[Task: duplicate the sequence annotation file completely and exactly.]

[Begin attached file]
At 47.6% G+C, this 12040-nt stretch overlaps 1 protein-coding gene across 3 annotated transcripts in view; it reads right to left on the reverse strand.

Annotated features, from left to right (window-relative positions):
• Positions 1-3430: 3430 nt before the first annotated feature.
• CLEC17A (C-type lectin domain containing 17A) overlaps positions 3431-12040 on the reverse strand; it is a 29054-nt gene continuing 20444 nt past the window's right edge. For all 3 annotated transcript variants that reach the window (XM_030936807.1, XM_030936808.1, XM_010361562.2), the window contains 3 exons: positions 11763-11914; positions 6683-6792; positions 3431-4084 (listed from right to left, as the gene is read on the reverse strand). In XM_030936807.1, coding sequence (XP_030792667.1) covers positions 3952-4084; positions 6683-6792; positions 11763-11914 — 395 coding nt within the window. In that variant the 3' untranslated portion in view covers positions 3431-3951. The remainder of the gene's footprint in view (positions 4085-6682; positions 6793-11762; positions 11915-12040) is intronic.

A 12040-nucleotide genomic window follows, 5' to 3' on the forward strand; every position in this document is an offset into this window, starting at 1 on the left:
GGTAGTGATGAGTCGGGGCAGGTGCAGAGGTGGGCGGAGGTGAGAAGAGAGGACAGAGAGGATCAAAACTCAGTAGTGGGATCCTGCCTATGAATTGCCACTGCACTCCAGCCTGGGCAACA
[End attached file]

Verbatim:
At 47.6% G+C, this 12040-nt stretch overlaps 1 protein-coding gene across 3 annotated transcripts in view; it reads right to left on the reverse strand.

Annotated features, from left to right (window-relative positions):
• Positions 1-3430: 3430 nt before the first annotated feature.
• CLEC17A (C-type lectin domain containing 17A) overlaps positions 3431-12040 on the reverse strand; it is a 29054-nt gene continuing 20444 nt past the window's right edge. For all 3 annotated transcript variants that reach the window (XM_030936807.1, XM_030936808.1, XM_010361562.2), the window contains 3 exons: positions 11763-11914; positions 6683-6792; positions 3431-4084 (listed from right to left, as the gene is read on the reverse strand). In XM_030936807.1, coding sequence (XP_030792667.1) covers positions 3952-4084; positions 6683-6792; positions 11763-11914 — 395 coding nt within the window. In that variant the 3' untranslated portion in view covers positions 3431-3951. The remainder of the gene's footprint in view (positions 4085-6682; positions 6793-11762; positions 11915-12040) is intronic.

A 12040-nucleotide genomic window follows, 5' to 3' on the forward strand; every position in this document is an offset into this window, starting at 1 on the left:
GGTAGTGATGAGTCGGGGCAGGTGCAGAGGTGGGCGGAGGTGAGAAGAGAGGACAGAGAGGATCAAAACTCAGTAGTGGGATCCTGCCTATGAATTGCCACTGCACTCCAGCCTGGGCAACA